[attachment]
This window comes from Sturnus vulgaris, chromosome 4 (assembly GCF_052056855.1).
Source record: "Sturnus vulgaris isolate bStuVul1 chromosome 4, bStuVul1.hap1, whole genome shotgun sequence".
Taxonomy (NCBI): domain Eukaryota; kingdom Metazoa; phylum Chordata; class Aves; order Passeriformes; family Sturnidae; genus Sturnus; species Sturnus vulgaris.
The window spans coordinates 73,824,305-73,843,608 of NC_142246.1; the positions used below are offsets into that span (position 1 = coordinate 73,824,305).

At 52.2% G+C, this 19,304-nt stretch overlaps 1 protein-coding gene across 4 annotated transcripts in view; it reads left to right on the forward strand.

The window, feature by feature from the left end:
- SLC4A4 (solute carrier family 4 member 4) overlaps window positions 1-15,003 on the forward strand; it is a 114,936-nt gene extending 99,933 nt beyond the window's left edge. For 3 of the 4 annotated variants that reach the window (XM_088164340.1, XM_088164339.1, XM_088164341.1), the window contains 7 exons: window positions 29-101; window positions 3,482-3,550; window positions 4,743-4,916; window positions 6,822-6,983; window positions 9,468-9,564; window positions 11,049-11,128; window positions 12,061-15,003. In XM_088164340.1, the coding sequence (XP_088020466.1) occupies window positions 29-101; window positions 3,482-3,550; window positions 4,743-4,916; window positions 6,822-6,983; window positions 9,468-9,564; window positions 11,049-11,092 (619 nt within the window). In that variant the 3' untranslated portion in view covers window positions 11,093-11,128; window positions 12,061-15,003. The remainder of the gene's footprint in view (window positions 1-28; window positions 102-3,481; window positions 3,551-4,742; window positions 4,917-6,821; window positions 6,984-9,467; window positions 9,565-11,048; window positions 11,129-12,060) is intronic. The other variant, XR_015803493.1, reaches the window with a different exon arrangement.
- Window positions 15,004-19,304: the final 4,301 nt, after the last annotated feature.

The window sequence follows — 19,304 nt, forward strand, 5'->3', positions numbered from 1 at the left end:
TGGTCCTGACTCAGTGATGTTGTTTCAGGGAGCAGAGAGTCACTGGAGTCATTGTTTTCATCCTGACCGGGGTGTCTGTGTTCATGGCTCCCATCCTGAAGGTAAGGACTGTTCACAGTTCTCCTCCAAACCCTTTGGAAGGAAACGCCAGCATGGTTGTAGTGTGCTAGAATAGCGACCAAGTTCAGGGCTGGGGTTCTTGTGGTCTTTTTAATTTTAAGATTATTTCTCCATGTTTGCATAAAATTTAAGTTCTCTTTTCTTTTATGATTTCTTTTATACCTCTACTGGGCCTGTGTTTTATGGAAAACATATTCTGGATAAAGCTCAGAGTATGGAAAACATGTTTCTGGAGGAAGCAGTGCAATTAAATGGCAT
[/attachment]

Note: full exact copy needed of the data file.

This window comes from Sturnus vulgaris, chromosome 4 (assembly GCF_052056855.1).
Source record: "Sturnus vulgaris isolate bStuVul1 chromosome 4, bStuVul1.hap1, whole genome shotgun sequence".
Taxonomy (NCBI): domain Eukaryota; kingdom Metazoa; phylum Chordata; class Aves; order Passeriformes; family Sturnidae; genus Sturnus; species Sturnus vulgaris.
The window spans coordinates 73,824,305-73,843,608 of NC_142246.1; the positions used below are offsets into that span (position 1 = coordinate 73,824,305).

At 52.2% G+C, this 19,304-nt stretch overlaps 1 protein-coding gene across 4 annotated transcripts in view; it reads left to right on the forward strand.

The window, feature by feature from the left end:
- SLC4A4 (solute carrier family 4 member 4) overlaps window positions 1-15,003 on the forward strand; it is a 114,936-nt gene extending 99,933 nt beyond the window's left edge. For 3 of the 4 annotated variants that reach the window (XM_088164340.1, XM_088164339.1, XM_088164341.1), the window contains 7 exons: window positions 29-101; window positions 3,482-3,550; window positions 4,743-4,916; window positions 6,822-6,983; window positions 9,468-9,564; window positions 11,049-11,128; window positions 12,061-15,003. In XM_088164340.1, the coding sequence (XP_088020466.1) occupies window positions 29-101; window positions 3,482-3,550; window positions 4,743-4,916; window positions 6,822-6,983; window positions 9,468-9,564; window positions 11,049-11,092 (619 nt within the window). In that variant the 3' untranslated portion in view covers window positions 11,093-11,128; window positions 12,061-15,003. The remainder of the gene's footprint in view (window positions 1-28; window positions 102-3,481; window positions 3,551-4,742; window positions 4,917-6,821; window positions 6,984-9,467; window positions 9,565-11,048; window positions 11,129-12,060) is intronic. The other variant, XR_015803493.1, reaches the window with a different exon arrangement.
- Window positions 15,004-19,304: the final 4,301 nt, after the last annotated feature.

The window sequence follows — 19,304 nt, forward strand, 5'->3', positions numbered from 1 at the left end:
TGGTCCTGACTCAGTGATGTTGTTTCAGGGAGCAGAGAGTCACTGGAGTCATTGTTTTCATCCTGACCGGGGTGTCTGTGTTCATGGCTCCCATCCTGAAGGTAAGGACTGTTCACAGTTCTCCTCCAAACCCTTTGGAAGGAAACGCCAGCATGGTTGTAGTGTGCTAGAATAGCGACCAAGTTCAGGGCTGGGGTTCTTGTGGTCTTTTTAATTTTAAGATTATTTCTCCATGTTTGCATAAAATTTAAGTTCTCTTTTCTTTTATGATTTCTTTTATACCTCTACTGGGCCTGTGTTTTATGGAAAACATATTCTGGATAAAGCTCAGAGTATGGAAAACATGTTTCTGGAGGAAGCAGTGCAATTAAATGGCAT